If you’ve ever seen the show Ice Road Truckers, you’ve seen what many of us cannot imagine: extreme icy and steep road conditions that loom before the men and women who take their lives into their own hands every day simply doing their jobs. Driving logging trucks, semi-trucks that carry vehicles and other equipment, and diesel trucks that transport contaminants and hazardous materials day in and day out are just a few of those jobs they must endure.
In Northern Arizona where it seems likely that the most common weather is dry and arid, conditions do exist in the high desert where record snowfall could occur from the months of December through May. During this time, it’s not uncommon for locals to hear about highway closures on Interstate 40, which runs through parts of Route 66, a popular trek for tourists and a driver’s nightmare when the weather is rough. One trucking slip-up recently resulted in a multi-vehicle pileup and vehicles being stranded in the snow and hazardous non-visible conditions overnight and into the next day.
While it takes time to compile annual statistics due to the many details involved with commercial trucking accident litigation, we do know that in 2010, over 500,000 accidents occurred involving large or commercial vehicles. Out of that number, 100,000 of those people were injured and 5,000 people died (a figure up from 2009 where 3,200 people died as a result of a commercial truck related accident). The increase could be related to distractions that face all drivers such as cell phone use and texting. In an occupation like commercial trucking, or in an occupation that requires drivers to drive a commercial vehicle, it’s taken for granted that the vehicles we see on the road are well maintained and that the driver knows what he is doing, and where he is going.
If you are a driver who has to drive along a road heavily populated by truckers, either routinely or for a one-time visit, what do you need to look for so you won’t be involved in a truck related accident? Being aware of the reasons that trucking accidents occur might prevent an accident from happening in the first place. Trucking accidents occur due to:
- Irregular vehicle maintenance. A truck driver is required by many companies to keep a regular vehicle maintenance schedule and to have the right tools for the road in case of emergency. If you drive a road frequented by truckers, make sure your own tools are in working order, and that you have chains for your car if you are going to be driving in ice or snow.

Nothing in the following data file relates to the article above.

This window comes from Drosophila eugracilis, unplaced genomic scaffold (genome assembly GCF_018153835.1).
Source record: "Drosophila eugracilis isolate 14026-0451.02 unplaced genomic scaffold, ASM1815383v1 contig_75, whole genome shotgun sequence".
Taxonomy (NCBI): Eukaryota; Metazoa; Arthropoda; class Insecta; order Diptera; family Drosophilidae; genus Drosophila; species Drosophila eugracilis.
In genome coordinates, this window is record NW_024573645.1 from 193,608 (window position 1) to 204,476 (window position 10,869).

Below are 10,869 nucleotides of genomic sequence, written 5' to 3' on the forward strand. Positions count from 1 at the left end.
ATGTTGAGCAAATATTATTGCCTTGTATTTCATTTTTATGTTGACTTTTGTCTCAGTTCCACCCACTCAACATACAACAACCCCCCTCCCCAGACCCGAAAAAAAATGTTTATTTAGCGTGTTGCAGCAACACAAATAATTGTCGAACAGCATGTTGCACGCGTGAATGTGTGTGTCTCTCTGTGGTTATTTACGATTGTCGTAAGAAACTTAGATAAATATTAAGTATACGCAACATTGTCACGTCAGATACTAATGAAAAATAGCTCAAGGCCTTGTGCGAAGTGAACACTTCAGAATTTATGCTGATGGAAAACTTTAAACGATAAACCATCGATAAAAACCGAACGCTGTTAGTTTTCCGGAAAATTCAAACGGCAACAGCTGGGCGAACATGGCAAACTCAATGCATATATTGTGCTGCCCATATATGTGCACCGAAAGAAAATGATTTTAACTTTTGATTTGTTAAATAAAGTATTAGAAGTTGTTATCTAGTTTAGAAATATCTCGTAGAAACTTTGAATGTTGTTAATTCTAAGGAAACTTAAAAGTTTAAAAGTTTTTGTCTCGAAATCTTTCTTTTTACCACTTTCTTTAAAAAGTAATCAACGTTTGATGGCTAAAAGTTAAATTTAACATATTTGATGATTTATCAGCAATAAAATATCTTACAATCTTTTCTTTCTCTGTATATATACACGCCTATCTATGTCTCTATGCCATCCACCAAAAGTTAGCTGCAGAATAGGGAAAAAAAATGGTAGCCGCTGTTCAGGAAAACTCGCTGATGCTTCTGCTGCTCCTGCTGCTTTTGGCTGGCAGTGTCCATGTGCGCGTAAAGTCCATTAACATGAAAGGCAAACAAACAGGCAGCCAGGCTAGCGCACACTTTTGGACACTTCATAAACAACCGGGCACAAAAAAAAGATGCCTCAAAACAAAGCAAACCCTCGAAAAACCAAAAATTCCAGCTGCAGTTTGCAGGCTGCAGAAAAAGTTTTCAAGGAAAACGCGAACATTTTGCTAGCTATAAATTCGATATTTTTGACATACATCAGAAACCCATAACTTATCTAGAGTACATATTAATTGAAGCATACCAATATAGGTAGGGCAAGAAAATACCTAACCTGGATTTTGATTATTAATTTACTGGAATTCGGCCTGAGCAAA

- Not knowing the route. While it’s not always possible to do so, knowing where you are going and keeping abreast of weather conditions will help ease the anxiety when you are on the road, and knowing where rest stops and pull-offs are located in case you do encounter areas that are heavily populated with slow-moving vehicles.
- Sleep deprivation. Many truckers have to work long hours and are paid when they reach a destination in record time. The last thing you want to is to see a swerving vehicle coming into your lane because the driver didn’t get enough sleep. Stay alert.
- Not keeping brakes in good working order and not heeding signs where there are pullouts to test brakes in stormy conditions.
- Failure to check the materials being carried on regular basis. Truckers should do this to ensure that nothing has come loose during the course of travel. Going over a bump or taking a curve could mean a shift in the load. Take heed when passing vehicles carrying weight-bearing loads.
- Not seeing your vehicle as it approaches due to a blind spot. All good drivers should make sure that blind spots are cleared and that windows are not blocked. Make yourself known when passing and make sure you have ample time to do so.
- Drinking alcohol or taking medications while on the road.
Remember that in treacherous road conditions, anything could happen, and you may still find yourself in a situation where you need legal assistance for an injury sustained while you were driving. If a truck driver collides with your vehicle, you’ll want to seek the advice of counsel who has your best interests at heart and who has experience dealing with large trucking companies. Defend yourself on the road by knowing what to look for in all vehicles, large and small.